The arts are intertwined with feelings, emotions, and creativity. Therefore, I believe they can induce greater empathy in people, especially children. In Ken Robinson and Lou Aronica’s book Creative Schools: The Grassroots Revolution That’s Transforming Education
, the authors state that “the arts are about qualities of human experiences.” They speak to the benefits of reforming schools from industrial-based learning to a more creative learning process. Even at a young age, students who create and perform music feel connected to the music. The music innately brings about emotion in them.7
A video of a scene from Steven Spielberg’s Jurassic Park
presents a wonderful example of the power of music.
In the first clip, the characters see a dinosaur for the first time, but without John Williams’ score. The second clip shows the same scene but with Williams’ score (https://drive.google.com/open?id=1hQNwy8vR9O0-bJvfS6EcAp7RV6wQq8NT
). The music enhances the feelings the characters are expressing and connects the audience to them. When elementary students create music, their feelings of ownership, connection, and purpose are conveyed to the listener, and the listener responds with emotion.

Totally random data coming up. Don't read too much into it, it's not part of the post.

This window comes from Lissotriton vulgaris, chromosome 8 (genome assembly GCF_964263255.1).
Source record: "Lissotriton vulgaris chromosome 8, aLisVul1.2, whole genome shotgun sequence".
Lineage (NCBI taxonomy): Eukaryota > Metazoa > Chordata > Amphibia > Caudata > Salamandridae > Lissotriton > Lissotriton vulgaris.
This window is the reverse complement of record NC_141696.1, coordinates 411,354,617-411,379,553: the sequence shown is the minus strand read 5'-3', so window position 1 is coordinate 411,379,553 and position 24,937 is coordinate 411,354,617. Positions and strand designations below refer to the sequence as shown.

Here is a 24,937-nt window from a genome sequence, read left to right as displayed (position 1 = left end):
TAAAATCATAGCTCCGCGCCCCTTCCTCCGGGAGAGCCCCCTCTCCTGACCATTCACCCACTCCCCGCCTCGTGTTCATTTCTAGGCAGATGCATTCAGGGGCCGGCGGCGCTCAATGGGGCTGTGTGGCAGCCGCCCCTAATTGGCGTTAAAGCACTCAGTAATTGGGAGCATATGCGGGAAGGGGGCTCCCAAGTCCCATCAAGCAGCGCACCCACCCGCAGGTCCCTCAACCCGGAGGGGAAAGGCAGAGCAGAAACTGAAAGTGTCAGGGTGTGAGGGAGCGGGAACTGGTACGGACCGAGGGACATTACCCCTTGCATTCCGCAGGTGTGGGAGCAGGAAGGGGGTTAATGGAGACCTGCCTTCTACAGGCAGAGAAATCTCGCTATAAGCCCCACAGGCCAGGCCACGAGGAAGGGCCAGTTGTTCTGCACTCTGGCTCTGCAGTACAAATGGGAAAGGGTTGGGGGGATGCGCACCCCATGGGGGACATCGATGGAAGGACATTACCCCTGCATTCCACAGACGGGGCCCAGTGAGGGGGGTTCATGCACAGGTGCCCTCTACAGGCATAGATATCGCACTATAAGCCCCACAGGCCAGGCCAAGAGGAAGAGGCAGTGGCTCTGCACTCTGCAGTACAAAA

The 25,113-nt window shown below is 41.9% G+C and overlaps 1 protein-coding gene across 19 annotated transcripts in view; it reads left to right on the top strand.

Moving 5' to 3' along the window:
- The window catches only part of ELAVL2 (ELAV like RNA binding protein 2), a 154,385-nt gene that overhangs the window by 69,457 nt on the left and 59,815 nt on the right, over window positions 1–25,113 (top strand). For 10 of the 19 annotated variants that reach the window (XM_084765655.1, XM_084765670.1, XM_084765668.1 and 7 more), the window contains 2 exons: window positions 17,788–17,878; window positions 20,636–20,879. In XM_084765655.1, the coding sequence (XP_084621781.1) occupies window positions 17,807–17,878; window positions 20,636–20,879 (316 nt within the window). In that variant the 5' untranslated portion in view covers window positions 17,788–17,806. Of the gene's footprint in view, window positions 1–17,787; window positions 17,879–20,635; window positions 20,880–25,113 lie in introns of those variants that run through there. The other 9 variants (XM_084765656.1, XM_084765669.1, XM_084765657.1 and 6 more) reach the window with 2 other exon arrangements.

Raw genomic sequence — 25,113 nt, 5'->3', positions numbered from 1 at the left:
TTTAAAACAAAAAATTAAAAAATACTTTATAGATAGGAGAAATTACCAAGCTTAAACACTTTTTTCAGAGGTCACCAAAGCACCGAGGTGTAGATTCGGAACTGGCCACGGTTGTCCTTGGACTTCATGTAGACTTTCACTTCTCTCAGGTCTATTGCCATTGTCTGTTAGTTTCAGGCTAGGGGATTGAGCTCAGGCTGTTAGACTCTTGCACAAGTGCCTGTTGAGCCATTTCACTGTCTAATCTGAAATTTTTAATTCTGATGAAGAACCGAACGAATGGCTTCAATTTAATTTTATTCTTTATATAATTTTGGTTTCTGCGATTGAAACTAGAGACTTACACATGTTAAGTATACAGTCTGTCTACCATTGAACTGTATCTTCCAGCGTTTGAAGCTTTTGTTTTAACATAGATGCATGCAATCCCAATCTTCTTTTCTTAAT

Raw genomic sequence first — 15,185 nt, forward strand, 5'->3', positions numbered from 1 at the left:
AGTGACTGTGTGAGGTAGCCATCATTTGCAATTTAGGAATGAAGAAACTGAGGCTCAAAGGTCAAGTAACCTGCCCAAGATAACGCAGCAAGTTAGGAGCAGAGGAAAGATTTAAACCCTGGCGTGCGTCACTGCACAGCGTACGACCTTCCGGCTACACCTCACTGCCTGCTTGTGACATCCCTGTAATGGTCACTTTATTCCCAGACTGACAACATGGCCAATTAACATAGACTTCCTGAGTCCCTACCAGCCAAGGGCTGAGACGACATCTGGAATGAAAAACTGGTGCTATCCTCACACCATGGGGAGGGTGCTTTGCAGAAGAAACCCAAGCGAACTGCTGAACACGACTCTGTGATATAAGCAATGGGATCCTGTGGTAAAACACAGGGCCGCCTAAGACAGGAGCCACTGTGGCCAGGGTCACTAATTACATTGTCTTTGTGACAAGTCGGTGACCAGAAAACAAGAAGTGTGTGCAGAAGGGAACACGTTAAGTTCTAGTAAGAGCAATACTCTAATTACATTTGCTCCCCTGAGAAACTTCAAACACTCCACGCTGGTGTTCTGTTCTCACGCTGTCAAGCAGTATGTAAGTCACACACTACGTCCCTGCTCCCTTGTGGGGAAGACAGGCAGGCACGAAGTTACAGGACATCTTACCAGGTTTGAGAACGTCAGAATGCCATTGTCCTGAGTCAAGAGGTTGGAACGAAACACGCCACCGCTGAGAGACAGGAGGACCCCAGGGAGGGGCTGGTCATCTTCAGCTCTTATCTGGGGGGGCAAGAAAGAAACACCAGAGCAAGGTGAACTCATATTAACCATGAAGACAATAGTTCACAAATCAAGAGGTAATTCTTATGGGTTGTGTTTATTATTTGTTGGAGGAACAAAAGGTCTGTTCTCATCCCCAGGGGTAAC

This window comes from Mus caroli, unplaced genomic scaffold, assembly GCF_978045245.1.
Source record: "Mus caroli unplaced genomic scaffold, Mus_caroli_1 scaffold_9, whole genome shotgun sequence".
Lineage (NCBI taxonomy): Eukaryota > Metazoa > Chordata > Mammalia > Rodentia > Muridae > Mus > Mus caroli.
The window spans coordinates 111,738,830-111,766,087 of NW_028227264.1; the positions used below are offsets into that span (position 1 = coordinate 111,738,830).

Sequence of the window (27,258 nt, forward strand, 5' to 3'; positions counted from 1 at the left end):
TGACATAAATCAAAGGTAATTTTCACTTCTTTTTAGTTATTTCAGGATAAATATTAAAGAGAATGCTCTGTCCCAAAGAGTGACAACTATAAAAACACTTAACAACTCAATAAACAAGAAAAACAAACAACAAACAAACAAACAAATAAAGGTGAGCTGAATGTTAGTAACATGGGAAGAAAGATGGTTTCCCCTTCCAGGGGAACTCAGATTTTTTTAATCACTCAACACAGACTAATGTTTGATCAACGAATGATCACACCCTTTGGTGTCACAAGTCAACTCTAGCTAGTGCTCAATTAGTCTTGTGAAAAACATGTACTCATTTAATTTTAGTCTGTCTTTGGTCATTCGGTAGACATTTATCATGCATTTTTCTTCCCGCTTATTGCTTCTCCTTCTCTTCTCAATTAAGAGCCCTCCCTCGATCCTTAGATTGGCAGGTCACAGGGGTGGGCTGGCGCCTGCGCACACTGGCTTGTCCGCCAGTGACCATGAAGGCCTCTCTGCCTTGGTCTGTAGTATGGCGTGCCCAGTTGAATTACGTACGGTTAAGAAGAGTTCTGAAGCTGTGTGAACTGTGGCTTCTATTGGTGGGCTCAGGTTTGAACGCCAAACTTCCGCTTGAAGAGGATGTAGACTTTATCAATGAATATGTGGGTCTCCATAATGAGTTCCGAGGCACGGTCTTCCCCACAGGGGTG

When my second-graders were asked to compose a four-measure melody to accompany the fifth-graders’ Google site about whales (Figure 1), the younger students had to experience many emotions. They had to understand how music could sound like water and to decide—with guidance—what notes they could use to compose their melodies. They did so with Noteflight (www.noteflight.com/
), so the melody would go up and down like a wave (Figure 2). When they wanted their wave to flow, they used Soundtrap (www.soundtrap.com/
), a cloud-based digital audio music creation app, to create a flowing accompaniment (Figure 3). When they wanted to make sure that the audience viewing the website would understand why the music was there, they used whalesynth.com to record whale sounds to accompany their melodies (Figure 4). The students understood the purpose, thought about the music from the viewer’s perspective, and created music to enhance the site.
Empathy in music is also conveyed through ensemble work (Figure 5). When my students learn and perform an arrangement for their Orff instruments (playing two or more parts together on xylophones/metalophones/percussion to accompany themselves or another grade singing a song), they must work together to achieve a goal—to successfully perform music together. When I record my elementary students performing as an ensemble, they immediately begin to listen more intently and reflect on what the listener would hear: Are the singing voices being covered by the instruments? Is one instrument more prominent sounding than another? The children reflect and adjust their performance to improve the musical experience for the performers and the listeners.